My suggestion for a conversation ice-breaker with Francis Coppola is to show him an image of Michelangelo’s David and mention Forest Lawn. It was there that the then UCLA student shot scenes for his comedy Aymonn the Terrible and gave an early glimpse of the qualities that would come to define him as a filmmaker. Through a combination of charm and audacity Coppola got around the cemetery’s strict ban on filming and then bartered to bring the largest film crane in existence to the location. The film was about a narcissistic sculptor.
Megalopolis has been in the works for a long time, almost twenty-five years. According to Coppola it is “the story of an architect who dreams of building the city of the future, hoping to enable people to live in a utopia where people only do the work they love to do” … and “an evil man who becomes good crossed with a good man who becomes evil”.
I first heard about Megalopolis in a RIBA email newsletter reporting on Coppola’s recent visit to Curitiba in Brazil as part of his research for the film. It started a riot in my mind which has yet to be brought under control and led to my obsession with exploring the links between how films are made and what kind of architect I want to be.
The little guy with the big idea
A decade’s pre-occupation with the fundamentals of your career is a bit too long to be healthy but in many ways the idea of that questioning is one whose time has come. Big picture numbers and ‘recoveries’ have meant little to architects since the catalyst for the current stage of decline happened in 2007. Since then the world has gone through the worst financial turmoil since the Great Depression. The construction industry was at the heart of the problems and remains its single biggest victim. Through it all political and economic realities have shifted along with hints of new global balances of power.
Perhaps the greatest consequence of these recent events has been the transfer of wealth and value away from the state (ie. taxpayers) to a narrow segment of the private sector – in the form of outright ‘bailouts’, ultra-cheap loans on a gigantic scale and money printing wrapped up in exotic terms like quantitative easing. The consequence has been an ever widening gap between rich and poor setting the stage for class conflicts around the world, now and in the future. No one should be surprised then that financial industry bonuses and the current record breaking stock market performance in major economies such as the US and UK bear little resemblance to the realities of everyday people.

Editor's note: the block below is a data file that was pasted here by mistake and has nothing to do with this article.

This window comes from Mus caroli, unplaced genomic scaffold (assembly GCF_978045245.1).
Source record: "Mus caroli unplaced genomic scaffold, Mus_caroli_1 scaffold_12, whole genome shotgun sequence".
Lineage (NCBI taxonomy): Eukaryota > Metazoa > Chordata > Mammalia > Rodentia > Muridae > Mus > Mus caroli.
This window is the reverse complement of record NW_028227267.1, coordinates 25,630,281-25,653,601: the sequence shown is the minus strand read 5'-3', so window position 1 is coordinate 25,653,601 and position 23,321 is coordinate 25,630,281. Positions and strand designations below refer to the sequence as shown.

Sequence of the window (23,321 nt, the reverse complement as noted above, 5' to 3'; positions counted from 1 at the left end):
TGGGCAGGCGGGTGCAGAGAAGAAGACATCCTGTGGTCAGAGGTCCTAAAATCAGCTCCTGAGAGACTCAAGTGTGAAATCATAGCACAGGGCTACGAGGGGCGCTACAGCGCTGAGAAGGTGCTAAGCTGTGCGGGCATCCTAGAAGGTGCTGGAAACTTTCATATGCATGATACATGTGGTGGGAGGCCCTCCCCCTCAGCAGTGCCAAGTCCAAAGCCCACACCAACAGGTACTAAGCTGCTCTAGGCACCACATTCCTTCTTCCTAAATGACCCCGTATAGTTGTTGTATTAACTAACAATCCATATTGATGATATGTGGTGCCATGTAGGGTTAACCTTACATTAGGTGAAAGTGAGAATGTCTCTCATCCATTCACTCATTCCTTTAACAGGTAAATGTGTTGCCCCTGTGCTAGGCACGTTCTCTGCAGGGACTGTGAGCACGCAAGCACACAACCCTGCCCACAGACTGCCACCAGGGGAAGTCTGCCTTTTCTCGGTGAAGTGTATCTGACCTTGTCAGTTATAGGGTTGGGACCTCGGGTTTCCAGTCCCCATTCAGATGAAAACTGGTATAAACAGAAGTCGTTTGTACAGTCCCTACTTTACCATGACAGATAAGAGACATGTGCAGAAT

The vast majority of architects, contrary to the profession’s glamorous image, have suffered along with the rest. In fact unemployment amongst young architects in particular has skyrocketed and a recent survey in the UK found that 22% of registered/licensed architects were unemployed as well as a staggering 44% of graduates who could not yet call themselves an Architect. The worst national US unemployment during the Great Depression was 25%.
This is the context in which we anticipate a film about a heroic architect.
A documentary about Francis Coppola  can be every bit as enthralling as his best dramatic films. Certainly we are treated to a healthy dose of soap opera style highs and lows but what drives it all, as with many extraordinary personalities, is passion. That passion has fuelled David and Goliath battles against the major Hollywood studios; it inspired pioneering independent filmmaking by American Zoetrope at 827 Folsom St in San Francisco and it has no doubt inflamed the passions of family, friends and colleagues around him, for better or for worse. We still find evidence of these personal qualities and their consequences even if mellowed by time. Coppola was and remains the little guy with the big idea.
In recent years he has carried out his wish to make “small personal films” such as Youth Without Youth, Tetro and Twixt. I consider these to be therapy (for him) – not at all from a basis of quality but from their relationship to the potential scale of his ambitions. Since my initial excitement about the prospect of Megalopolis almost ten years ago to the day  I have read about problems, delays and ultimately the shelving of the project (even the IMDb page disappeared) – but I always held out hope to see it one day on the big screen. Now Coppola says that he has “infinite money” for a new project set in New York.
We have had Aymonn the Terrible, Tucker and not least life of Francis Coppola himself – biographical dramas of mavericks and makers of things. Perhaps Megalopolis, ambitious in scale and a reverting to type for its creator, could be next.
[[ Originally published August 2012]]